100 books like To Every Thing a Season

By Bruce Kuklick,

Here are 100 books that To Every Thing a Season fans have personally recommended if you like To Every Thing a Season. Shepherd is a community of 10,000+ authors and super readers sharing their favorite books with the world.

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Book cover of Ballpark: Baseball in the American City

Jerald Podair Author Of City of Dreams: Dodger Stadium and the Birth of Modern Los Angeles

From my list on American baseball stadiums.

Who am I?

Major league baseball stadiums have always enthralled me—their architectures, their atmospheres, their surroundings. Each has a unique story to tell. So I decided to tell the story of how perhaps the greatest of all American ballparks, Dodger Stadium in Los Angeles, came to be. As an urban historian, I also wished to tell a broader story of how the argument between 1957 and 1962 over whether, where, and how to build the stadium helped make Los Angeles into the modern city we know today. So writing City of Dreams allowed me to combine my passions for baseball, for stadiums, and for the history of American cities.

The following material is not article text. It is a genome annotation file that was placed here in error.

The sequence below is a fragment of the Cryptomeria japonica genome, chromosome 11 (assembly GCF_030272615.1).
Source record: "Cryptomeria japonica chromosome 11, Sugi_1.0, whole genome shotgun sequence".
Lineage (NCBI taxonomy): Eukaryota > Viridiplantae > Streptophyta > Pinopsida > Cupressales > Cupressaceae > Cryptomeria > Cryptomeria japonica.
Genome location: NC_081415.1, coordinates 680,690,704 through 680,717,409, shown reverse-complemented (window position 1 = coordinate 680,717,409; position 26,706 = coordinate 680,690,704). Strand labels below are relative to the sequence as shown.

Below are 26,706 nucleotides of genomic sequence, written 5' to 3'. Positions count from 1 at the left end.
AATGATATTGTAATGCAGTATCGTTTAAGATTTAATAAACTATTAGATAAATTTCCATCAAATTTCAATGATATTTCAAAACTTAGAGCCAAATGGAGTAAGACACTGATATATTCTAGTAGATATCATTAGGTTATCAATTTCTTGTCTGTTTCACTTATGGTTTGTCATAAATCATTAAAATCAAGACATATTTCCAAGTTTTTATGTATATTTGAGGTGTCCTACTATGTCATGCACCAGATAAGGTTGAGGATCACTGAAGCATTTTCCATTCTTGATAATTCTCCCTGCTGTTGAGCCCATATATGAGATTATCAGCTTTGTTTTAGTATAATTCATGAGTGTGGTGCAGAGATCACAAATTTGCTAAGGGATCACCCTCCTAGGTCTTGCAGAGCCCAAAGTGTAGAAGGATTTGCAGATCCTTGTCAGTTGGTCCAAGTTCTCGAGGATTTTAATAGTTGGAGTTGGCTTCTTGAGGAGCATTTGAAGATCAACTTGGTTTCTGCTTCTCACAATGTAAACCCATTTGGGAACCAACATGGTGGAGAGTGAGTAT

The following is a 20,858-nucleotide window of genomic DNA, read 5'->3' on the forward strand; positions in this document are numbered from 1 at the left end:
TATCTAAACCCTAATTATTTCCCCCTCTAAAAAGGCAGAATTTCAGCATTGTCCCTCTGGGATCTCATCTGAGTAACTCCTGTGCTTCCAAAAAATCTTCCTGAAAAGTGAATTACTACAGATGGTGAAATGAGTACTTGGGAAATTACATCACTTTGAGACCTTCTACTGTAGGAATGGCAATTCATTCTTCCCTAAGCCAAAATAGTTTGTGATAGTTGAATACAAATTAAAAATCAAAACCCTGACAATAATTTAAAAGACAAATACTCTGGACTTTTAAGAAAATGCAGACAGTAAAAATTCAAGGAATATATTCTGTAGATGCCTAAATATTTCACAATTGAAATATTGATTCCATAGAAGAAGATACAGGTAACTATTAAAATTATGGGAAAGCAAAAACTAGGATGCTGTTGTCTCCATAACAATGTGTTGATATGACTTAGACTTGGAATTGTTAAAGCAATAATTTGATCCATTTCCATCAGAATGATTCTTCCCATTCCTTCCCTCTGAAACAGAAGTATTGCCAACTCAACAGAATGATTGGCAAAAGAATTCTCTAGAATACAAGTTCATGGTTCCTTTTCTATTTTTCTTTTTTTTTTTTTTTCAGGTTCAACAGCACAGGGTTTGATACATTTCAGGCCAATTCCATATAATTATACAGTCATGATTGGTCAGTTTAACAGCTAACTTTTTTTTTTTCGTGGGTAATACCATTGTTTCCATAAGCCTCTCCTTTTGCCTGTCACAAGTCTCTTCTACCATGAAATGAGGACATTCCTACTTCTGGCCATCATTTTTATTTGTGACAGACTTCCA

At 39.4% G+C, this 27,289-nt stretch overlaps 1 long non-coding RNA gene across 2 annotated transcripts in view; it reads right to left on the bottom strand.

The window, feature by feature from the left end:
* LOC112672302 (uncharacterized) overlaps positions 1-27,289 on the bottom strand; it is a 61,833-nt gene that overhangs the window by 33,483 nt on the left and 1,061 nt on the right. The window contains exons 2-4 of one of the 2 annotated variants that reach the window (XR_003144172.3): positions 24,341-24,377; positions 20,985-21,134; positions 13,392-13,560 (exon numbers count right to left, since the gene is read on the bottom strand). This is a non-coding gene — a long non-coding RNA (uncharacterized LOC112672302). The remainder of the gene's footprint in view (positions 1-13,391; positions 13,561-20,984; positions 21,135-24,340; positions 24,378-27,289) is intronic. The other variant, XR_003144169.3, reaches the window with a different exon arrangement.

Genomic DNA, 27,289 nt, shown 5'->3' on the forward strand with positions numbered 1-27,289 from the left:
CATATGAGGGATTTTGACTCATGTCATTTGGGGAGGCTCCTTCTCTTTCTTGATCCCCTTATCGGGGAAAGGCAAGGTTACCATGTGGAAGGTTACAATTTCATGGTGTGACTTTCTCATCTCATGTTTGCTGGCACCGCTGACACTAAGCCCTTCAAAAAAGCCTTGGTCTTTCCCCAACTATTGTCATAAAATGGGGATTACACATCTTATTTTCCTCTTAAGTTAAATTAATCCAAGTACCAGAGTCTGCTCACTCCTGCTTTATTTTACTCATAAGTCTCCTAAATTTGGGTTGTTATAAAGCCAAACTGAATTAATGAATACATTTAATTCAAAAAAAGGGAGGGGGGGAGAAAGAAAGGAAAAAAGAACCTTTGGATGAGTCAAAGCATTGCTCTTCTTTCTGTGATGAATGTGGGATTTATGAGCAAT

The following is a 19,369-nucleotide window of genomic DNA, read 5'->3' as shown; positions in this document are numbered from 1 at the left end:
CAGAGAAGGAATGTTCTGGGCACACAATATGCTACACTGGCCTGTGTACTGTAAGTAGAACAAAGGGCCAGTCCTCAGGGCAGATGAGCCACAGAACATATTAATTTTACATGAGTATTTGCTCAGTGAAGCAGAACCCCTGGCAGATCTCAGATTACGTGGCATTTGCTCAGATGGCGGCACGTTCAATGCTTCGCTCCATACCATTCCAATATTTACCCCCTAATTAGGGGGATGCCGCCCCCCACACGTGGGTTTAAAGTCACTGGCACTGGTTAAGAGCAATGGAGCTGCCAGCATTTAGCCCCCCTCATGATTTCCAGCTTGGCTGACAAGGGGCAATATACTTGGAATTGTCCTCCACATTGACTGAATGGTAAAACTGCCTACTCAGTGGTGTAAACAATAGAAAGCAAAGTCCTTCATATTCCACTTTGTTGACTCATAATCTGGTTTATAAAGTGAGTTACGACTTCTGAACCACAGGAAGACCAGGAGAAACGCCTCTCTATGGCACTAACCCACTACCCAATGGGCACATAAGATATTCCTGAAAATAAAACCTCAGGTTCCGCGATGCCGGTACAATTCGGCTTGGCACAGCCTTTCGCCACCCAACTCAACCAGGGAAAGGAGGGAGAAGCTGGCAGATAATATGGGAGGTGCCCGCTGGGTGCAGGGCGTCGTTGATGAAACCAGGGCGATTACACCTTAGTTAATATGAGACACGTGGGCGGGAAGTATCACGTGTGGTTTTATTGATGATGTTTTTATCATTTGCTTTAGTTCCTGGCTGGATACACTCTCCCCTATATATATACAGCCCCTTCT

Jerald's book list on American baseball stadiums

Jerald Podair Why did Jerald love this book?

The most comprehensive history of the American baseball stadium ever produced, and one that could only have been written by Paul Goldberger, America’s preeminent architectural critic. Unlike many of his brethren, Goldberger’s writing has always been clean, clear, and blissfully jargon-free, and his historical tour of ballparks from their inauspicious 19th century beginnings to the retro pleasure-and-marketing palaces of our own time is authoritative and wonderfully readable.